Perhaps even more bizarrely, Maloney is now part of Roberto Martinez’s Belgium coaching set-up, leaving his role with Celtic to join become the Red Devils’ second assistant manager on a full-time basis.

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4. Simone Perrotta (Ashton-under-Lyne, Manchester)

Mr Workrate, his box-to-box style of play saw him enjoy a good career with his best time coming in a nine-year tenure at AS Roma, making 325 appearances in all competitions.

48 caps for Italy – and a World Cup winners’ medal – means we will forgive you for thinking he was born in Europe’s best place for pizza. Perrotta was actually born in England, more specifically, Ashton-under-Lyne, Manchester.

Now semi-famous for being the ‘last Englishman to win the World Cup’, he is now one-third of a statue outside the stadium of local side Curzon Ashton F.C. which celebrates the three World Cup winners from Tamseide: Sir Geoff Hurst, Jimmy Armfield and Simone Perrotta.

You take what you can get.

5. Terry Butcher (Singapore)

There are certain players who have donned the famous shirt of the Three Lions and completely epitomise what it means to be quintessentially English.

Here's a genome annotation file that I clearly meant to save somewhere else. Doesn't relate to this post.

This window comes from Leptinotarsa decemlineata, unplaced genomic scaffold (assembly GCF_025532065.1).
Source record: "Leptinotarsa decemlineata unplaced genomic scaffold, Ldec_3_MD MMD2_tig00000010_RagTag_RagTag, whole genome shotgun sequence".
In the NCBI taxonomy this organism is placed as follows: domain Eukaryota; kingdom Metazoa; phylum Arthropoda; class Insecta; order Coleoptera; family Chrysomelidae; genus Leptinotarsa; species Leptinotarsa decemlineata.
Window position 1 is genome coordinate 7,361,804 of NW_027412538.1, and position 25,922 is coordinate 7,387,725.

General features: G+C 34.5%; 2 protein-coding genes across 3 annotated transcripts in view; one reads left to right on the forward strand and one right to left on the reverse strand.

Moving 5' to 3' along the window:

So, of course, he was born elsewhere! Butcher was born in Singapore before living in Suffolk, where his father was commissioned with the Royal Navy in the far east.

77 caps for England later, we think he passed the English exam.

6. Jonathan de Guzman (Canada)

Perhaps you know De Guzman from his Premier League days when he spent two years on-loan at Swansea City. Or maybe it is his 14 caps for the Netherlands?

How about spells at Feyenoord, Mallorca, Villarreal or Napoli? We doubt it is because you knew he was born in Scarborough, Ontario and is of Jamaican and Filipino descent.

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A father from the Philippines, a mother from Jamaica, born in Canada, played for Holland. De Guzman’s passport is impressively stamped.

7. Robert Earnshaw (Zambia)

Known for firing in the goals at Cardiff City and for his iconic goal celebration, the Welsh international was Cardiff through and through. He also managed 59 caps for Wales, scoring 16 goals.

However, Earnshaw was actually born in Zambia, near a small mining town of Mufulira. Fun fact; his mother Rita was a professional footballer in Zambia and later became a boxer.

Another fun fact; his English-born father was the manager of a gold mine. Current Bluebirds boss Neil Warnock wouldn’t mind some of that.

8. Kieran Tierney (Isle of Man)

The talented 21-year-old has established himself as Celtic’s main man at left-back. He already has six titles to his name (including three league titles) and is rapidly building upon his 11 caps for Scotland.

Tierney didn’t spend the first 10 months of his life in Scotland but rather in Douglas, the capital and largest twon of the Isle of Man.

However, he has always supported Celtic and is now living out his dream of playing for the club he loves, doing so 148 times to date. Good for him.